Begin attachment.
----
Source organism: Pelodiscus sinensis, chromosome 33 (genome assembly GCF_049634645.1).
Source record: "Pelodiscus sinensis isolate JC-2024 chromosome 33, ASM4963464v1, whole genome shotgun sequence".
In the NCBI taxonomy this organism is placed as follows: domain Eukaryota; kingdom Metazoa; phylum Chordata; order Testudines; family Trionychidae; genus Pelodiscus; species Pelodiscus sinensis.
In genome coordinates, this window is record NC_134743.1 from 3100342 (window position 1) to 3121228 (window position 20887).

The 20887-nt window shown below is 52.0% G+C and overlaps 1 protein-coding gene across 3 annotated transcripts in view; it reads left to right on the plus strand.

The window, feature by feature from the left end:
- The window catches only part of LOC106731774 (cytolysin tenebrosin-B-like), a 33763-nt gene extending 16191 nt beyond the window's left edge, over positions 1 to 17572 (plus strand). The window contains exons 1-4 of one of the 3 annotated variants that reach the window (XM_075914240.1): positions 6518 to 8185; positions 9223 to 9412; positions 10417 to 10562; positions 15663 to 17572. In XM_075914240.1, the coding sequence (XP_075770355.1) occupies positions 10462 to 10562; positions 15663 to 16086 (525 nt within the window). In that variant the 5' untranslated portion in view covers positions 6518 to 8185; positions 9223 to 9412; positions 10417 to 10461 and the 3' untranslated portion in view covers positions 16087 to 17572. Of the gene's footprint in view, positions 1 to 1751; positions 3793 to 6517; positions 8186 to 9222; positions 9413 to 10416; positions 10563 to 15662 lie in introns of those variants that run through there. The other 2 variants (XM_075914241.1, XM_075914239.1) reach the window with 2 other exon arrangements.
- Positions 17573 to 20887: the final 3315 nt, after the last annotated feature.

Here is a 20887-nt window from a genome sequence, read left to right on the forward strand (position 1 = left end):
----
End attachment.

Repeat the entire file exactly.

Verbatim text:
Source organism: Pelodiscus sinensis, chromosome 33 (genome assembly GCF_049634645.1).
Source record: "Pelodiscus sinensis isolate JC-2024 chromosome 33, ASM4963464v1, whole genome shotgun sequence".
In the NCBI taxonomy this organism is placed as follows: domain Eukaryota; kingdom Metazoa; phylum Chordata; order Testudines; family Trionychidae; genus Pelodiscus; species Pelodiscus sinensis.
In genome coordinates, this window is record NC_134743.1 from 3100342 (window position 1) to 3121228 (window position 20887).

The 20887-nt window shown below is 52.0% G+C and overlaps 1 protein-coding gene across 3 annotated transcripts in view; it reads left to right on the plus strand.

The window, feature by feature from the left end:
- The window catches only part of LOC106731774 (cytolysin tenebrosin-B-like), a 33763-nt gene extending 16191 nt beyond the window's left edge, over positions 1 to 17572 (plus strand). The window contains exons 1-4 of one of the 3 annotated variants that reach the window (XM_075914240.1): positions 6518 to 8185; positions 9223 to 9412; positions 10417 to 10562; positions 15663 to 17572. In XM_075914240.1, the coding sequence (XP_075770355.1) occupies positions 10462 to 10562; positions 15663 to 16086 (525 nt within the window). In that variant the 5' untranslated portion in view covers positions 6518 to 8185; positions 9223 to 9412; positions 10417 to 10461 and the 3' untranslated portion in view covers positions 16087 to 17572. Of the gene's footprint in view, positions 1 to 1751; positions 3793 to 6517; positions 8186 to 9222; positions 9413 to 10416; positions 10563 to 15662 lie in introns of those variants that run through there. The other 2 variants (XM_075914241.1, XM_075914239.1) reach the window with 2 other exon arrangements.
- Positions 17573 to 20887: the final 3315 nt, after the last annotated feature.

Here is a 20887-nt window from a genome sequence, read left to right on the forward strand (position 1 = left end):